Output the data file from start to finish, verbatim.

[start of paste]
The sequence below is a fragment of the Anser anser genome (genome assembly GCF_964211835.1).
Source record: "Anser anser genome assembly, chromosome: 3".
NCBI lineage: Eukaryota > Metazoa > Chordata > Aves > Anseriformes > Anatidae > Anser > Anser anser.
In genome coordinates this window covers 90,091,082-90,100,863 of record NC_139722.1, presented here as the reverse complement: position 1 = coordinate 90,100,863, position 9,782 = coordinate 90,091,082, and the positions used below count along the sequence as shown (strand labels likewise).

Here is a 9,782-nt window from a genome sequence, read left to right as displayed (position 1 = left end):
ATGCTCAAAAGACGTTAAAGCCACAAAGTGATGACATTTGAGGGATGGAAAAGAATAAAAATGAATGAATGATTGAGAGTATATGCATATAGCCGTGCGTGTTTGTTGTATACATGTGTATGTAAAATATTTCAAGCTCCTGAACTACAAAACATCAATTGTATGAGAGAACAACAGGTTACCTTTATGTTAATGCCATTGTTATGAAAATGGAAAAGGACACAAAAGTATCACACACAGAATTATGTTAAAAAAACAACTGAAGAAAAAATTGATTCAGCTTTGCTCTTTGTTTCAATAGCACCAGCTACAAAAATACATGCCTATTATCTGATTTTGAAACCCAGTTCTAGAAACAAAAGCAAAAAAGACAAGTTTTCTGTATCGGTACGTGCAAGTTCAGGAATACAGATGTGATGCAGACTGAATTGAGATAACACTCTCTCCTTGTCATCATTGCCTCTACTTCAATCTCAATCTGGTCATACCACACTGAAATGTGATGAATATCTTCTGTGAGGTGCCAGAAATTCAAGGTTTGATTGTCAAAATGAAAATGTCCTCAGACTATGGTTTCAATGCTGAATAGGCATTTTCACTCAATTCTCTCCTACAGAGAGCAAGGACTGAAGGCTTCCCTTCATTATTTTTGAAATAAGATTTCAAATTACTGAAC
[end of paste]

The sequence below is a fragment of the Anser anser genome (genome assembly GCF_964211835.1).
Source record: "Anser anser genome assembly, chromosome: 3".
NCBI lineage: Eukaryota > Metazoa > Chordata > Aves > Anseriformes > Anatidae > Anser > Anser anser.
In genome coordinates this window covers 90,091,082-90,100,863 of record NC_139722.1, presented here as the reverse complement: position 1 = coordinate 90,100,863, position 9,782 = coordinate 90,091,082, and the positions used below count along the sequence as shown (strand labels likewise).

Here is a 9,782-nt window from a genome sequence, read left to right as displayed (position 1 = left end):
ATGCTCAAAAGACGTTAAAGCCACAAAGTGATGACATTTGAGGGATGGAAAAGAATAAAAATGAATGAATGATTGAGAGTATATGCATATAGCCGTGCGTGTTTGTTGTATACATGTGTATGTAAAATATTTCAAGCTCCTGAACTACAAAACATCAATTGTATGAGAGAACAACAGGTTACCTTTATGTTAATGCCATTGTTATGAAAATGGAAAAGGACACAAAAGTATCACACACAGAATTATGTTAAAAAAACAACTGAAGAAAAAATTGATTCAGCTTTGCTCTTTGTTTCAATAGCACCAGCTACAAAAATACATGCCTATTATCTGATTTTGAAACCCAGTTCTAGAAACAAAAGCAAAAAAGACAAGTTTTCTGTATCGGTACGTGCAAGTTCAGGAATACAGATGTGATGCAGACTGAATTGAGATAACACTCTCTCCTTGTCATCATTGCCTCTACTTCAATCTCAATCTGGTCATACCACACTGAAATGTGATGAATATCTTCTGTGAGGTGCCAGAAATTCAAGGTTTGATTGTCAAAATGAAAATGTCCTCAGACTATGGTTTCAATGCTGAATAGGCATTTTCACTCAATTCTCTCCTACAGAGAGCAAGGACTGAAGGCTTCCCTTCATTATTTTTGAAATAAGATTTCAAATTACTGAAC